TGIF!

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  8. I love seeing little boys in dresses. I'm sure it made diapering very easy but it's hard to imagine a boy in a dress these days. How wonderful that he became both successful and generous.

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    1. HA -- yes, much easier to change a diaper under a dress. Remember those pants that snapped from one ankle to the other? Remember how much fun it was when the snaps were stubborn or you didn't get them lined up right???

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  9. Trash (litter) is a particular hate of mine. We all need men like Little John.- great story.

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    1. Thanks. Holland Enterprises does provide a good service although if the wind is blowing just right (or just wrong), the nearest neighbors aren't too happy.

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  10. I like the way you built this story.

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    1. Thanks. I tried to keep the theme in focus so as not to wander off course.

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  11. My sister's name was Eilleen Killeen of which I was always envious- I loved the lilt and the rhyme. She suffered her entire life because of the double L - always had to spell it and point out that it was a double L. I'm guessing Lillie had the same problem and the same gift of a beautiful lilting moniker.

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    1. It doesn't get more "Irish lilting" than "Lillie Killeen." But Eilleen Killeen is begging for a middle name.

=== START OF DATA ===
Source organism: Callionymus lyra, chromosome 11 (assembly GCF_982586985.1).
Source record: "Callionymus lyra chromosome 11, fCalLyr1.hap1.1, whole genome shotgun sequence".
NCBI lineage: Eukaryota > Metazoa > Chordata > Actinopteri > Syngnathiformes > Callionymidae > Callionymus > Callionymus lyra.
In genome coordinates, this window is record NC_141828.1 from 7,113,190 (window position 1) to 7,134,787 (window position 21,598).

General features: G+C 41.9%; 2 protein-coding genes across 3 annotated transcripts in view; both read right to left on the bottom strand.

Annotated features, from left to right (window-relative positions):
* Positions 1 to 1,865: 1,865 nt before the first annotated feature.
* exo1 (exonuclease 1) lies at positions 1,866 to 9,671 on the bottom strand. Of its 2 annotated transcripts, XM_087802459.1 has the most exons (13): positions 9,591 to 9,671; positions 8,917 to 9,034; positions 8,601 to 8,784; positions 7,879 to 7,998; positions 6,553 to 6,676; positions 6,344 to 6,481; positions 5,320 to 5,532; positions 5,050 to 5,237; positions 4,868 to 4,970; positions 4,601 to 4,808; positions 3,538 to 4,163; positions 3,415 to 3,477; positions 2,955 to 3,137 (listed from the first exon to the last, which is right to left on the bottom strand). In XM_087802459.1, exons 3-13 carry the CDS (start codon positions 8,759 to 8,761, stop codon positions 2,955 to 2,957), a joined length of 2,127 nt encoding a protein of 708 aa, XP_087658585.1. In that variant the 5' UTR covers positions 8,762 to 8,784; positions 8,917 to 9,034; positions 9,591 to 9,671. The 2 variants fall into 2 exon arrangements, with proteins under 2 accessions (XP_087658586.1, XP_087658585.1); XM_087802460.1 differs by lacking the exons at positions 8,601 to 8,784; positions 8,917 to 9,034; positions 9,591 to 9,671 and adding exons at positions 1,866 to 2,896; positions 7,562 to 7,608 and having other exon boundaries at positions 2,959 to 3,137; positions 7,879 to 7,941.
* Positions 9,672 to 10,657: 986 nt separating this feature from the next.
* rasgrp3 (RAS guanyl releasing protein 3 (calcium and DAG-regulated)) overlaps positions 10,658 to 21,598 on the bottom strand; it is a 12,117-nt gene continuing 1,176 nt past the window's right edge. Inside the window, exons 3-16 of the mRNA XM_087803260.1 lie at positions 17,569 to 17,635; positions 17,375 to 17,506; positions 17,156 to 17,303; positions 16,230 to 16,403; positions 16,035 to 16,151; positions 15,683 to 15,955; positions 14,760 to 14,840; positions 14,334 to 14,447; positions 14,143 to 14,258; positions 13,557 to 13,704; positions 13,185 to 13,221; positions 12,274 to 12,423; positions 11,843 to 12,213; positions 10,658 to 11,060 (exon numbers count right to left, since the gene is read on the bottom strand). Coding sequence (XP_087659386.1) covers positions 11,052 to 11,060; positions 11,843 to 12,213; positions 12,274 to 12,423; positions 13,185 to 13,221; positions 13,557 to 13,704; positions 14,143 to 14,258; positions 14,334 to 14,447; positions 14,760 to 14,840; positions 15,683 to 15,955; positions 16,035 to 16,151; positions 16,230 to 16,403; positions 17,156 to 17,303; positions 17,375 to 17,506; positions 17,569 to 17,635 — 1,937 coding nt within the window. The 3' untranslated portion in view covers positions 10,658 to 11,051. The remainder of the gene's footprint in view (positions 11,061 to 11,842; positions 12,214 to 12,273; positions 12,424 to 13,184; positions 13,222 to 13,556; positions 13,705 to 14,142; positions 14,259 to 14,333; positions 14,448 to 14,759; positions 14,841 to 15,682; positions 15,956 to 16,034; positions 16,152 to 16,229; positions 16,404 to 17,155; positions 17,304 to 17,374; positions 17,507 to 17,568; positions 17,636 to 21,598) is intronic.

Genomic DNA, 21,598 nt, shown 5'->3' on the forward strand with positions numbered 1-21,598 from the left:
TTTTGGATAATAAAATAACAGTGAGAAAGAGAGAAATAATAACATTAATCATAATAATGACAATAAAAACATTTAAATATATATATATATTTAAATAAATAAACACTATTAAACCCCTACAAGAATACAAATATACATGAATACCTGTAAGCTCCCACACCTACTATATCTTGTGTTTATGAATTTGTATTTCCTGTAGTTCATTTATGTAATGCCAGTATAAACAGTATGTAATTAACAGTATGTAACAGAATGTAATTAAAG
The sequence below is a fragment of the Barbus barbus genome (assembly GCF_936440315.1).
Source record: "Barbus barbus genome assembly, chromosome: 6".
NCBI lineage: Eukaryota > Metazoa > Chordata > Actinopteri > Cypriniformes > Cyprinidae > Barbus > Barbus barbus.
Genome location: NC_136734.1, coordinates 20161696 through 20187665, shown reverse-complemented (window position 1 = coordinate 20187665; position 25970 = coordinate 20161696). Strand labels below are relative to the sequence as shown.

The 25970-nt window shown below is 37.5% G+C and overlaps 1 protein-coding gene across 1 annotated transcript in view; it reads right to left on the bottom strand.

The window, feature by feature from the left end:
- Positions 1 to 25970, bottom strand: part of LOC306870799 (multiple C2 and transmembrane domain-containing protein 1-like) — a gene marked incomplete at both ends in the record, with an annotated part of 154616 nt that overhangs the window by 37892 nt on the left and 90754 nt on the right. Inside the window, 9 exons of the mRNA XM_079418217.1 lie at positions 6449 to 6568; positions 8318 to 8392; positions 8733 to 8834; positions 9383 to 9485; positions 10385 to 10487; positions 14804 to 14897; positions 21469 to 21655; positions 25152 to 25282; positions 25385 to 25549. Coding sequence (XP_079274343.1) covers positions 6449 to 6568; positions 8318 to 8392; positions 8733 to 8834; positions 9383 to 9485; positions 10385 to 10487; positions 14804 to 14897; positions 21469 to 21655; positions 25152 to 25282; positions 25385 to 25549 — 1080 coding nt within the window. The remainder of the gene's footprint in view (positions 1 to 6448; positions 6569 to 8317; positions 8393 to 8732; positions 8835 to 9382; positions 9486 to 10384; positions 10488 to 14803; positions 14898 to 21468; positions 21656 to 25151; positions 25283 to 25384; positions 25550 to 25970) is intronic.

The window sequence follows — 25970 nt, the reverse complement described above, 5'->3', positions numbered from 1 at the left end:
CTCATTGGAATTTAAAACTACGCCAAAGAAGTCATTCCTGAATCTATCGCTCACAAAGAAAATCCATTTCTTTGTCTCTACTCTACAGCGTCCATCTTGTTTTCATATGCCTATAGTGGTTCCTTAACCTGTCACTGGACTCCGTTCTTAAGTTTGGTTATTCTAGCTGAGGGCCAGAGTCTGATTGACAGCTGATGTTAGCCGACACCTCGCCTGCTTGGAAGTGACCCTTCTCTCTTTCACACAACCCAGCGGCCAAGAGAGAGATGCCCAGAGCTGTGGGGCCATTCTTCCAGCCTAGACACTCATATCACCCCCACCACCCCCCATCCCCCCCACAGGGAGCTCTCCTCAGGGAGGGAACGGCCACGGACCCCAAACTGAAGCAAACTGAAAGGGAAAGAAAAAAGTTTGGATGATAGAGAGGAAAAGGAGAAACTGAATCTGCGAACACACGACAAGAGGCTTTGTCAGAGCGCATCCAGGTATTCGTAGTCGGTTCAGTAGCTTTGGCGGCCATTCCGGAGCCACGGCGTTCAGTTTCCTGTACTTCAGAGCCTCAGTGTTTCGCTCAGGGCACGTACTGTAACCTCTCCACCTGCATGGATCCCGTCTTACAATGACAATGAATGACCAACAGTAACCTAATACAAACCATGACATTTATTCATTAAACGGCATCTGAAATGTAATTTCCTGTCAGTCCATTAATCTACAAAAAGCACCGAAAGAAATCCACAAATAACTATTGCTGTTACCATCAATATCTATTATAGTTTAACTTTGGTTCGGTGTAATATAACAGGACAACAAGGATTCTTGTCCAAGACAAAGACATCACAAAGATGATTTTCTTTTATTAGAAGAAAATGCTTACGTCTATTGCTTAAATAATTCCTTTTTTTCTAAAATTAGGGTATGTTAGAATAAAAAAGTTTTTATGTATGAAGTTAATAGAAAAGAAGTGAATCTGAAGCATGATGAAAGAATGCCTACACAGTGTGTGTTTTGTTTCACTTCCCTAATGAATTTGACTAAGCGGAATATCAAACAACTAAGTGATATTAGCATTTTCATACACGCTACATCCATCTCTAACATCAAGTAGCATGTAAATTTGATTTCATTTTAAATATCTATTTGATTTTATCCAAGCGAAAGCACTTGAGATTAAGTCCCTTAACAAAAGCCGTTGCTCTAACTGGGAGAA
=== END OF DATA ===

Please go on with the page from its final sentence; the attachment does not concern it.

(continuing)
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  12. A lovely story. I hope John wasn' an only child and had some brothers and sisters.

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    1. He had 2 sisters, as a matter of fact.

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  13. Great story! I love the little guy!

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  14. You are so good at creating a facinating profile of an ancestor and the story of your "little fellow" was a lovely one - and an inventive "take" on this week's prompt. .

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    1. I saw your comment on another Sepian's page expressing your struggles to meet the prompt -- this is one where I struggled. I had to make it work. But it was the photo caption "The Boss" that grabbed me. How often families view the new baby as "The Boss." I think it was the same in this case because everyone doted on John as a baby, and then as an adult, he was still very much "The Boss" on many levels.

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  15. What a great take on the prompt. Nice to hear how the little guy grew into a larger than life character.

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    1. John was memorable, that's for sure. Talk about larger than life -- when his wife died some years after him, her eulogy was peppered with stories about HIM. People left the funeral confused over who had just died. HA!

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  16. Great story! Do you have any photos of the little guy all grown up?

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    1. I really don't. I should contact the grandchildren to see if could get at least one photo for my database.

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  17. John was a cute little guy. And it sounds like he grew up to be a wonderful man with an equally wonderful family. Great story!